There's a lot of buzz going on in Indiana -- or has been over the past few months, anyway -- about schools possibly doing away with teaching cursive.
In fact, I didn't realize kids still had to learn cursive writing that looks like this:
See, I learned to write in italics:
Sure, I connect my letters, but the letterforms of the print and cursive versions are essentially the same (which can hardly be said of traditional cursive). Learning, and using, handwriting is faster that way and it's still legible. When I learned cursive, I didn't have to start all over. Now that I use it, I can write legibly without having to lift my pen at the end of every letter.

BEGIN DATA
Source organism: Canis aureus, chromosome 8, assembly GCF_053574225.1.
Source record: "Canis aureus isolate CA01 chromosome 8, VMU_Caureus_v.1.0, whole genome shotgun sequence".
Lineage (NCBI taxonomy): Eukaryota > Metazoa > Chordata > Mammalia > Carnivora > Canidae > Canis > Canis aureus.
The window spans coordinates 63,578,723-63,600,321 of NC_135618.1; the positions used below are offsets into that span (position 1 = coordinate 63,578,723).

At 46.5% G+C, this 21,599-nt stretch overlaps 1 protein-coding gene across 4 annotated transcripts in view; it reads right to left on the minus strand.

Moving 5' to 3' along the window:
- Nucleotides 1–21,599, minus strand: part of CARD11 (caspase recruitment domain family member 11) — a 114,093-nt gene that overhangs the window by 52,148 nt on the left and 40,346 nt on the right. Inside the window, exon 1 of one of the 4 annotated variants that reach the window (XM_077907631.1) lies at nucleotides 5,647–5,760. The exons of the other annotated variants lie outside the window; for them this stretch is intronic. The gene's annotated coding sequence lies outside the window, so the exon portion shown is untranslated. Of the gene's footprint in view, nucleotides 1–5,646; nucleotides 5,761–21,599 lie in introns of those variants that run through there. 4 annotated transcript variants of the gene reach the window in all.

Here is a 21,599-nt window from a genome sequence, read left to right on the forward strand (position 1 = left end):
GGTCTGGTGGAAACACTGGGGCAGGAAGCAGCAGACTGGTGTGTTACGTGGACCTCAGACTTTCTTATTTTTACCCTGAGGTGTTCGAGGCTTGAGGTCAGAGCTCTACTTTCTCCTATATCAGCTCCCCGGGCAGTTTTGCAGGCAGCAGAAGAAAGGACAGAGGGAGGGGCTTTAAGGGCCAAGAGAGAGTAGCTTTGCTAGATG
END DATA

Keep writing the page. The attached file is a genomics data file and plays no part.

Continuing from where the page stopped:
(I took no trouble over that little scrap, but just wrote how I normally would. That's probably obvious on my terminal Hs and Ns -- I'm terrible at writing those properly unless I think about it.)
Cursive is not a script which alone promotes legibility and ease of use; nor is it the only way to write which can be done beautifully. Those who do not learn cursive are hardly doomed to staring uncomprehendingly at documents written in cursive (such as the Declaration of Independence or your grandmother's birthday card).
I must conclude that those who push for keeping cursive do so for sentimental reasons.